College of Agriculture & Natural Resources
Institute of Applied Agriculture

IAA Provides Path to Degrees

IAA Graduates Flourish in Bachelor’s Degree Programs
Heather McHale
Monica Martin, Cameron Smith, and Becky Jones easily went from certificate to degree at UMD

For some IAA students, the educational journey doesn’t end when they receive their Certificate in Applied Agriculture. An increasing number of IAA grads apply to the university as transfer students and go on to earn bachelor’s degrees.

While IAA graduates apply as transfer students, just like graduates of other two-year programs might, they have a major advantage: if they’re admitted to the degree program, they get “resident credit” for the University-approved courses they took during their time at the IAA. (That means the credits are certain to transfer and that their grades count toward the GPA.) For some areas of study in the College of Agriculture and Natural Resources, almost every single credit earned at the IAA will apply toward the requirements for the major, which makes the path toward the bachelor’s degree a lot smoother. With good planning, a student’s transition from IAA to bachelor’s degree program can be virtually seamless, which minimizes time and credit hours needed to earn both credentials.

The IAA’s advisors can help make that happen, says Becky Jones, a 2018 graduate of the IAA’s Agricultural Business Management program. Jones, who is now working toward a bachelor’s degree in Agricultural and Resource Economics, had a distinguished career at the IAA. She was deemed AGNR’s Outstanding Student from the two-year program, and she balanced her academic pursuits with a long list of extracurricular activities, from founding the UMD chapter of the Collegiate Farm Bureau to serving as the President of the AGNR Student Council.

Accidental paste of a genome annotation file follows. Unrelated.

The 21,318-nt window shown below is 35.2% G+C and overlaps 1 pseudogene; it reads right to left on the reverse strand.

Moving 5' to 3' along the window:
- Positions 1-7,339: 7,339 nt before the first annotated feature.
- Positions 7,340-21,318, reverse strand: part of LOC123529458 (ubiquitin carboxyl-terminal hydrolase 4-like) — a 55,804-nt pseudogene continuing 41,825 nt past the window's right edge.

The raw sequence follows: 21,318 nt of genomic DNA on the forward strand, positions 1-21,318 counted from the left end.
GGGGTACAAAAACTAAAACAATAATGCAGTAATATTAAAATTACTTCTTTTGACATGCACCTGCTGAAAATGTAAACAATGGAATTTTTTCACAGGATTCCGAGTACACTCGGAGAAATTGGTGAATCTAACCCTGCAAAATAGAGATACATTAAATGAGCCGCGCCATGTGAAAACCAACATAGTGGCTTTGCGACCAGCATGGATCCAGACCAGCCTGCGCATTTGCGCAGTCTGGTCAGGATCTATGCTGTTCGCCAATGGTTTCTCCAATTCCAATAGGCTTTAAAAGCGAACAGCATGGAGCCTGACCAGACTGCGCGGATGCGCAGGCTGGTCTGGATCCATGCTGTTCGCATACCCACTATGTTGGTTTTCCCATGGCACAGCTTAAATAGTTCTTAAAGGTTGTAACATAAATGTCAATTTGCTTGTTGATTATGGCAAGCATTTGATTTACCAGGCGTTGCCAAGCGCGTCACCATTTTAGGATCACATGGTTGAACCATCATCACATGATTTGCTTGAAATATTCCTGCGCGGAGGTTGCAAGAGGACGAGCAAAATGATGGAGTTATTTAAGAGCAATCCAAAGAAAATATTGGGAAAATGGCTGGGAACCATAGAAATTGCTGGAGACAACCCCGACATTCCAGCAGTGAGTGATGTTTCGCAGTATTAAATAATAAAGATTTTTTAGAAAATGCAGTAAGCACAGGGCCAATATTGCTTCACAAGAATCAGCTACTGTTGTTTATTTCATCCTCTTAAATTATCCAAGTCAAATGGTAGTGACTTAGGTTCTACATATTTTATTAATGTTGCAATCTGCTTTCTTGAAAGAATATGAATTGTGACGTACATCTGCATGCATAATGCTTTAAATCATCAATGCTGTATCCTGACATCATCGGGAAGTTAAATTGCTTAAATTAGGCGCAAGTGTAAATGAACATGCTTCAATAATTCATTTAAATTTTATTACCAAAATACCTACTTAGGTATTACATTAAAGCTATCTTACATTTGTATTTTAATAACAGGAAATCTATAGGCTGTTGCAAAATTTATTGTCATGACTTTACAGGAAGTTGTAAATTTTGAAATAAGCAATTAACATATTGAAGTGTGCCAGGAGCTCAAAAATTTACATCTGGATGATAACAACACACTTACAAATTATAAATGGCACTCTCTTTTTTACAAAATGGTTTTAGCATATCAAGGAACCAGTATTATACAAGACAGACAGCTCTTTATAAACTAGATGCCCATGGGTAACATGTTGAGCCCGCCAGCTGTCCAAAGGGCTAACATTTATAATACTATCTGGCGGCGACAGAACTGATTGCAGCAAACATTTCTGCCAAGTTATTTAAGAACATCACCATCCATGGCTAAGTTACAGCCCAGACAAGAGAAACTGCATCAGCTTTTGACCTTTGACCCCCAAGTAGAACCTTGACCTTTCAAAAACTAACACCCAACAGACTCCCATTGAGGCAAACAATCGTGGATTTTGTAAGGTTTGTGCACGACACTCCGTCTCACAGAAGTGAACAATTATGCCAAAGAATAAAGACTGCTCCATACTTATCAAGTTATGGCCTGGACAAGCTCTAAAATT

She encourages other transfer students to make use of their resources at the IAA. “Utilize your advisor,” Jones says. “They’ll know exactly what you need to take….They’ll make it so you can get it done as fast as possible.” Advisors at the IAA maintain a good working knowledge of the requirements of AGNR’s bachelor’s degree programs so that they can guide their students toward courses that will fulfill general education and specific major requirements.

Jones considers the IAA “a nice transition from high school to a huge institution,” saying that her only big class her freshman year was Principles of Animal Science—the rest of her courses, she recalls, were all small and hands-on, which helped her get acclimated to the large university. She credits the IAA’s small, supportive classes with helping her find her footing at UMD, saying, “They gave me the confidence to say ‘I can do this.’”

Another of the IAA’s Sustainable Agriculture graduates, Cameron Smith, is working on a degree in Environmental Science and Technology with a concentration in Ecosystem Health. The IAA’s fundamental science courses make an excellent foundation for careers in environmental science; Smith is building on the skills she acquired while working on her certificate. Many of Smith’s current courses focus on ecosystem health, which includes studying the effects of agriculture on the environment. “We focus on the environmental effects of agriculture,” she explains, “so I’ve seen it from two different viewpoints. I’m able to take what I learned in my sustainable agriculture classes with Meredith and my soils class and put it into these classes, so it’s definitely helped me.”

Smith recommends that IAA students use their time in the certificate program to explore different options and learn more about a variety of subjects. “At first, I went in sort of narrow-minded,” she admits, “like I was just interested in environmental science, but then taking classes here definitely opened me up.” She recalls that during her first year at the IAA, she “became so interested in everything” that she considered a variety of different options before settling on ENST. “I think it’s fine to explore different ideas,” she says. “Find your passion.”

Jones and Smith aren’t the only IAA graduates pursuing bachelor’s degrees in other AGNR programs. Forty percent of our 2017 graduates planned to continue their education after completing their certificates—an enormous jump from 2012, when zero percent of certificate graduates opted to continue their education. For students who also want a bachelor’s degree, getting the IAA certificate first can be a great path. The IAA’s focus—hands-on, experiential learning—provides a solid foundation for careers in agronomy, agribusiness, animal science, environmental horticulture, ecosystem health, urban forestry, and more.


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